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All American Homes Assigned Flood-Risk Score

Posted On September 16, 2020

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In the wake of the recent devastation of Hurricane Laura, you may be thinking about your home’s flood insurance policy.  Even if you do not live in a coastal area vulnerable to hurricane damage, stronger and more frequent hurricanes plus other climate-related natural disasters could put your home at a greater risk now than when you bought the home.  To keep home buyers and homeowners informed and aware, nonprofit research and technology group, First Street Foundation, has designed an interactive website to host flood risk data on over 142 million homes.  Additionally, Realtor.com will now include the flood-risk score on its online home listings.

To view your home’s (or prospective new home’s) flood-risk score, access the Flood Factor tool here.  Each listing ranks the property on a scale of 1 to 10 (1 being lowest risk and 10 being highest risk).  It also displays the proportion of properties in the area that are at risk and predicts the likelihood of flooding over the next 30 years.  The Federal Emergency Management Association (FEMA) identifies approximately 9 million US homes as having substantial flood risk, while the First Street Foundation has identified over 14.5 million homes, a 70% larger share.  First Street incorporates both current and projected climate data and sea level rise, while FEMA’s data does not factor in potential climate changes.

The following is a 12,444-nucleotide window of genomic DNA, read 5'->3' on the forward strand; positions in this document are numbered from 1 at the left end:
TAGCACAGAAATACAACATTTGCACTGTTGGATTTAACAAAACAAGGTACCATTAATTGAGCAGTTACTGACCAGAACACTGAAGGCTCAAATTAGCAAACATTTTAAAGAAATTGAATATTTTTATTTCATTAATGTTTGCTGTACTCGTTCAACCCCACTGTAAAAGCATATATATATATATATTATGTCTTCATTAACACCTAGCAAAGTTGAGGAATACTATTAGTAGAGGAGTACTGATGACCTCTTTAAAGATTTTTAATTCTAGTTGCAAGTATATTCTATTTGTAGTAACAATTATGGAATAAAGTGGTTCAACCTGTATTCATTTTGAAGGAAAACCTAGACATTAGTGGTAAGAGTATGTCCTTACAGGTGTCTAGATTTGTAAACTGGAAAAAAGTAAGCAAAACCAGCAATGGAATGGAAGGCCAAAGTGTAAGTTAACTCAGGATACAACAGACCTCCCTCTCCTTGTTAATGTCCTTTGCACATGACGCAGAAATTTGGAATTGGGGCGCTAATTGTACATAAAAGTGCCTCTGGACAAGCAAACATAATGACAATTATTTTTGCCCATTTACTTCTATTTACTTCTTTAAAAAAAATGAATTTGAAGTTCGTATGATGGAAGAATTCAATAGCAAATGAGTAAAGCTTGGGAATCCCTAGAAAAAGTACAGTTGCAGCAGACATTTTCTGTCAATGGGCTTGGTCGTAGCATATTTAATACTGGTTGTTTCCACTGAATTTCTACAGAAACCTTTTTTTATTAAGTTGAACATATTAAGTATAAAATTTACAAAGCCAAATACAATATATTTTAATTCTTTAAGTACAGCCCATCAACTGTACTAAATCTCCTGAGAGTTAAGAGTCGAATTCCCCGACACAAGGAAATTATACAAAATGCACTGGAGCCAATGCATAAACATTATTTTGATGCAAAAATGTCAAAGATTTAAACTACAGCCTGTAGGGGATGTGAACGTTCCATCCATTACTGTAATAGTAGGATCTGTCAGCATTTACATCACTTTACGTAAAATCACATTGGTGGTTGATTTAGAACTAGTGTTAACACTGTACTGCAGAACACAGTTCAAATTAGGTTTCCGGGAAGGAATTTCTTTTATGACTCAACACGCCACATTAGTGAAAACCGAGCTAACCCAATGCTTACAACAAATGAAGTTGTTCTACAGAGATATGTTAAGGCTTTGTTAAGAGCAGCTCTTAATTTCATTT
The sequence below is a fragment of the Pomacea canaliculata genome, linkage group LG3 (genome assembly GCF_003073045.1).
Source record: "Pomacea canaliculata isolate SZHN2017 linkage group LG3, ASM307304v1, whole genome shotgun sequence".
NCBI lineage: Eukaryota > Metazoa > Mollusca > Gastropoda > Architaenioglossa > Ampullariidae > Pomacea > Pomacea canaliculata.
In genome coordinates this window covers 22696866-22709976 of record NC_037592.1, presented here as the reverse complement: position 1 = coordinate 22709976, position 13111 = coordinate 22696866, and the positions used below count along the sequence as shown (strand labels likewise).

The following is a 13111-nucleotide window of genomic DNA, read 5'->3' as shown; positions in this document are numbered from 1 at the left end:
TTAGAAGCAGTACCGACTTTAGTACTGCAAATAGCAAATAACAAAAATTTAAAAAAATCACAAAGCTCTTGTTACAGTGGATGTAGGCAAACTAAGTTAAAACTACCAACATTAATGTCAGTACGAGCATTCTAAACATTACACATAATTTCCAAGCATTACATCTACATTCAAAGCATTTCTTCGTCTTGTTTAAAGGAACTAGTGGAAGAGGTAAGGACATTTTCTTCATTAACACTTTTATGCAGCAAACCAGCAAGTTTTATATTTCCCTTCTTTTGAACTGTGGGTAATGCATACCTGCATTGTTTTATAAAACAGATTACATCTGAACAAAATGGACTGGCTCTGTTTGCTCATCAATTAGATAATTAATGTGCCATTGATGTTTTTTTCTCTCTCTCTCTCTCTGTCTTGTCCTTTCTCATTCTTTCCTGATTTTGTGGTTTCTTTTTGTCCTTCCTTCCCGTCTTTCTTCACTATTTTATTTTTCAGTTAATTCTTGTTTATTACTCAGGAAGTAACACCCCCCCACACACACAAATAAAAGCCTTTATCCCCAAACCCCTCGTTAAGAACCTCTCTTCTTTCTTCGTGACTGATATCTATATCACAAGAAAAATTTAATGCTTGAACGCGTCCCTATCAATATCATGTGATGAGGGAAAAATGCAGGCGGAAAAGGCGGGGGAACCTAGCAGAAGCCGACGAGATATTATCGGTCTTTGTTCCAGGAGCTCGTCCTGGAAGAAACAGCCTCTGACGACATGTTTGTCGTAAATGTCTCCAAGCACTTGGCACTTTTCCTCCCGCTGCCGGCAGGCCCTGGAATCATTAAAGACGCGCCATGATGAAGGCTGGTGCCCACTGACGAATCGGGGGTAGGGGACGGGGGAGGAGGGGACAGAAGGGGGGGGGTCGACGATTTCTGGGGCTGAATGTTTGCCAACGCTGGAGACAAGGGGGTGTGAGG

Realtor.com features about 110 million home listings and is one of the most popular online directories of homes for sale.  By displaying the flood-risk score, the site hopes to better educate potential home buyers and prepare them with a realistic expectation of the property’s risk.  Leslie Jordan, senior vice president of product at Realtor.com, explained, “by surfacing this information upfront, consumers can avoid surprises and have all the information they need to make informed decisions and feel confident about the home-buying process.”

Most homeowner’s insurance policies do not include flood insurance and the homeowner will be responsible for taking out an additional policy if the home is at risk of flooding.  The flood-risk score helps home buyers prepare for this possible additional cost and better plan their budget when buying and maintaining their new home.

If you have any questions about flood insurance or your home’s flood-risk, let us know. 

 

Sources: CNBC, HousingWire